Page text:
Whats Good for Your Heart Is Good for Your Brain

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A diet that is good for the heart is equally good for the brain. Foods that are low in saturated fats and high in fiber content and vitamins and minerals are ideal to prevent heart disease and stroke, and decrease free radical formation. The following table provides a broad overview of common foods and their relative nutritional content, and their potential impact on memory. Butter, margarine, and desserts are among the worst offenders, as is red meat. I strongly advise you to cook with oils high in unsaturated fats: canola, sunflower, corn, or olive oil. Walnuts contain a lot of "good" cholesterol and unsaturated

Common Foods and Their Nutritional Content

Potential

Fat Protein Carbohydrate Impact on

Foods Content Content Content Vitamins Minerals Memory

Butter, margarine

High

Nil

Nil

Nil

Nil

- -

Desserts

High

High

Medium to high

Low

Low

- -

Red meat

High

High

Low

Low to

Medium

- -

(pork, beef)

medium

Pizza

High

High

High

Medium

Low

- -

Cheese

High

High

Low

Low

Low

- -

Liver

High

High

Low

High, many vitamins

High

0

Egg yolk

High

Nil

Nil

Nil

Nil

-

Egg white

Nil

High

Nil

Nil

Nil

+

Poultry

Medium

High

Low

Low

Low

0

Fish

Low

High

Low

Low to medium

Low

+

Nuts

High

High

Medium

Variable

Low

0

Potatoes,

Low

Very low

High

Low

Low

0

bread, rice

Spinach,

Nil

Very low

Low

High in B

High

+

greens

complex

Other

Very low

Very low

Low to medium

B complex

High

+

vegetables

vitamins

Oranges,

Nil

Very low

Medium

High in

Low

+

citrus fruits

vitamin C

Other fruits

Nil

Very low

Medium

Vitamin C, other vitamins

Low to medium

+

Minus signs indicate a negative effect and plus signs indicate a positive effect.

fatty acids, but most nuts, including peanuts, are fairly high in saturated fat content and hence bad for you. Next come milk products with high concentrations of fat, particularly cheese. Milk itself and yogurt also contain some saturated fats, but in lower concentrations. Low-fat yogurt is an improvement but still contains some fats and cholesterol.

Egg whites are made up of albumin, which is a near-perfect protein source, but the yellow yolk is pure cholesterol. I recommend chicken without the skin, which contains a lot of saturated fat. Fish not only has the advantage of high protein and low fat content, but some species like cod and halibut contain the "good" fats (including omega-3 fatty acids) and cholesterol, which may actually reduce the risk of heart disease and stroke. In fact, the fish-eating Japanese have one of the lowest rates of heart attacks in the world. So the old saying that fish is good for your heart and for your brain isn't too far off the mark.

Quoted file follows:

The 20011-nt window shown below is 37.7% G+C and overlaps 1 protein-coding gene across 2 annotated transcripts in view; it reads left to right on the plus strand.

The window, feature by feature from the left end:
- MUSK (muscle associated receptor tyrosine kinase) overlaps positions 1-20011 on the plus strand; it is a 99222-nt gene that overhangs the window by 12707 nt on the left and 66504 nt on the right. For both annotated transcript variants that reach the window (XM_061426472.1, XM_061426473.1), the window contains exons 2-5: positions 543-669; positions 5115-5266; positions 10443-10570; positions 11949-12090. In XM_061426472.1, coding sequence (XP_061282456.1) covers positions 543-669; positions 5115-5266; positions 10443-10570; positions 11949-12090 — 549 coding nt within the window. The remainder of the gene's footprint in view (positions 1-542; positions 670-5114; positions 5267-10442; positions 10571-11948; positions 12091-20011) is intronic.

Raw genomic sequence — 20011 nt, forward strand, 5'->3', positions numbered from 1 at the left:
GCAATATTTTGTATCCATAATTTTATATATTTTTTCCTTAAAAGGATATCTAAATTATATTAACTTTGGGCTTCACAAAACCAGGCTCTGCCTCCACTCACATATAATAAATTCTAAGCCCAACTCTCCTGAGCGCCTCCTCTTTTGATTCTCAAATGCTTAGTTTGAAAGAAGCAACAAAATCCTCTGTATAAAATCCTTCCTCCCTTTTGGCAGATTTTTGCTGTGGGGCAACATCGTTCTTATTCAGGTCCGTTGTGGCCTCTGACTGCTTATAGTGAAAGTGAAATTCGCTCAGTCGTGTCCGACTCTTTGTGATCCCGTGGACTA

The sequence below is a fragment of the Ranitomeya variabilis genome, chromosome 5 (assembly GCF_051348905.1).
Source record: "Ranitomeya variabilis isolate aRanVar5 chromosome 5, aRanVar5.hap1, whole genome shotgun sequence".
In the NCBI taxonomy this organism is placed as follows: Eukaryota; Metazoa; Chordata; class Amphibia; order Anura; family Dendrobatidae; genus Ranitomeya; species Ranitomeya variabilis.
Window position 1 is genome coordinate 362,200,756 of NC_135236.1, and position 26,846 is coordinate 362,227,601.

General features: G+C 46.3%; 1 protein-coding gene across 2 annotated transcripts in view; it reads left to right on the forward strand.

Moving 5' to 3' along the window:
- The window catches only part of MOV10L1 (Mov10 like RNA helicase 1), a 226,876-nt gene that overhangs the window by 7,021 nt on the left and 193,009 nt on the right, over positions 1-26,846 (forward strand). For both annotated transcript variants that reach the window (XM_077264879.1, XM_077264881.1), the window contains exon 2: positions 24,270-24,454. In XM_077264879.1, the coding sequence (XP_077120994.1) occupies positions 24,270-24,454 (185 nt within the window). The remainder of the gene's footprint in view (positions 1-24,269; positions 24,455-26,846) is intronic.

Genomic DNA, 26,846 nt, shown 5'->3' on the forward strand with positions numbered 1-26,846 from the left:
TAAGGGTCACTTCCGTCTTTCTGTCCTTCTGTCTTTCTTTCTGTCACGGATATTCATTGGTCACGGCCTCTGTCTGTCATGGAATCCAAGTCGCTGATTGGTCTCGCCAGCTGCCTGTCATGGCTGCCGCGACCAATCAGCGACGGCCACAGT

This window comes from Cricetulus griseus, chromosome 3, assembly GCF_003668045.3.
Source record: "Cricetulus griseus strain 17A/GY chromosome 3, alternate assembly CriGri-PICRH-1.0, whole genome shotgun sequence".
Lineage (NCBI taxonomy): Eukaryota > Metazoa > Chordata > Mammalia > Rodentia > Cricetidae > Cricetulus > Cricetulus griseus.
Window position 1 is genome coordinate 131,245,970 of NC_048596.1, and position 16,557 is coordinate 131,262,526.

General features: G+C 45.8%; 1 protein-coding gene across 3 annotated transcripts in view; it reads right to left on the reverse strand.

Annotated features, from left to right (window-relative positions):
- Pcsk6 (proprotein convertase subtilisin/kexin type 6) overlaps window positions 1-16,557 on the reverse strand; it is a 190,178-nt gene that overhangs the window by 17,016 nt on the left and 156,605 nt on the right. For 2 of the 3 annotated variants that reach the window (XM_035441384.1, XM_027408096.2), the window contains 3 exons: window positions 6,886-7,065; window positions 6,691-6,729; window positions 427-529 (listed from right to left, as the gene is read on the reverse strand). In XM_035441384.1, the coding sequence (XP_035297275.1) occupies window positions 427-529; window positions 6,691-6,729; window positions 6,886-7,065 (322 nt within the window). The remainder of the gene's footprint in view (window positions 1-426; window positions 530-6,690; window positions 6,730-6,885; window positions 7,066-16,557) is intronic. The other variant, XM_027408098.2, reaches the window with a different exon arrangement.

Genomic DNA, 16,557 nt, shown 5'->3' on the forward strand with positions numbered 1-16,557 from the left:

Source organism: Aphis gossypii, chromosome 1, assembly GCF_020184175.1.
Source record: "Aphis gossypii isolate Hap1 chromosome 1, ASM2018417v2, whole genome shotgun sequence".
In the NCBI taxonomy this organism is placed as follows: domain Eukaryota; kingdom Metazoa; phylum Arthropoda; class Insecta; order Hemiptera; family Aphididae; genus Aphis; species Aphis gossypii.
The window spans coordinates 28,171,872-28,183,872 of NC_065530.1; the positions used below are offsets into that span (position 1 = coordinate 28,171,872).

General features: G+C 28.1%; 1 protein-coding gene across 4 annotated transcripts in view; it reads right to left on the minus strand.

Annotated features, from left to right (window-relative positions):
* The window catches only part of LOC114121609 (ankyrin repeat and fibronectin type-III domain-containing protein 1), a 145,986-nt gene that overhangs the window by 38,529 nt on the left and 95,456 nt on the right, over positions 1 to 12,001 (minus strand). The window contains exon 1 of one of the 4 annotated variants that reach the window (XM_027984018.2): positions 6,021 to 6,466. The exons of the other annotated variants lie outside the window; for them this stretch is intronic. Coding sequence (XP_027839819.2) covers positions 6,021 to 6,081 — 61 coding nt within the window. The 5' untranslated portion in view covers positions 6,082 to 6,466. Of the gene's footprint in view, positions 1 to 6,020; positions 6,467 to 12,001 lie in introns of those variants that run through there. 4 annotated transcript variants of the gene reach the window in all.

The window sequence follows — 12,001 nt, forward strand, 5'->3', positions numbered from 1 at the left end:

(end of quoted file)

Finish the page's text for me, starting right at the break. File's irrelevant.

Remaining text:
Carbohydrates and Fiber

Carbohydrates are the body's main energy source, but if consumed in excess they are converted to fat and then deposited in all the wrong places. Bread, cereal, rice, pasta, and potatoes are foods that are rich in carbohydrates. For several reasons, vegetables and fruits are among the best types of food. They contain little to no fat, and their carbohydrate content is mainly glucose and fructose, simple sugars that are very easy to digest and convert into energy. Critically, they all contain a large quantity of fiber or roughage, which provides good protection against colon cancer and many other age-related diseases. Many of these fruits and vegetables contain vitamins and essential minerals, but the nutrient composition varies among different categories. Therefore, it is best to eat a wide range of fruits and vegetables.

Maintain Your Fluid Intake

Water is essential for life. But as we grow older, the brains regulation of the thirst mechanism begins to waver, and it sometimes even forgets to signal that we should drink. Talk about a part of the brain itself having a poor memory! This can become a big problem for elderly people living alone, who easily become dehydrated, which in turn leads to severe medical complications and even death. Sound nutrition requires a daily fluid intake between thirty-six to sixty-four ounces (three to five glasses of water) daily; drink more in the summer and when you're exercising, less in the winter and when you're sedentary.

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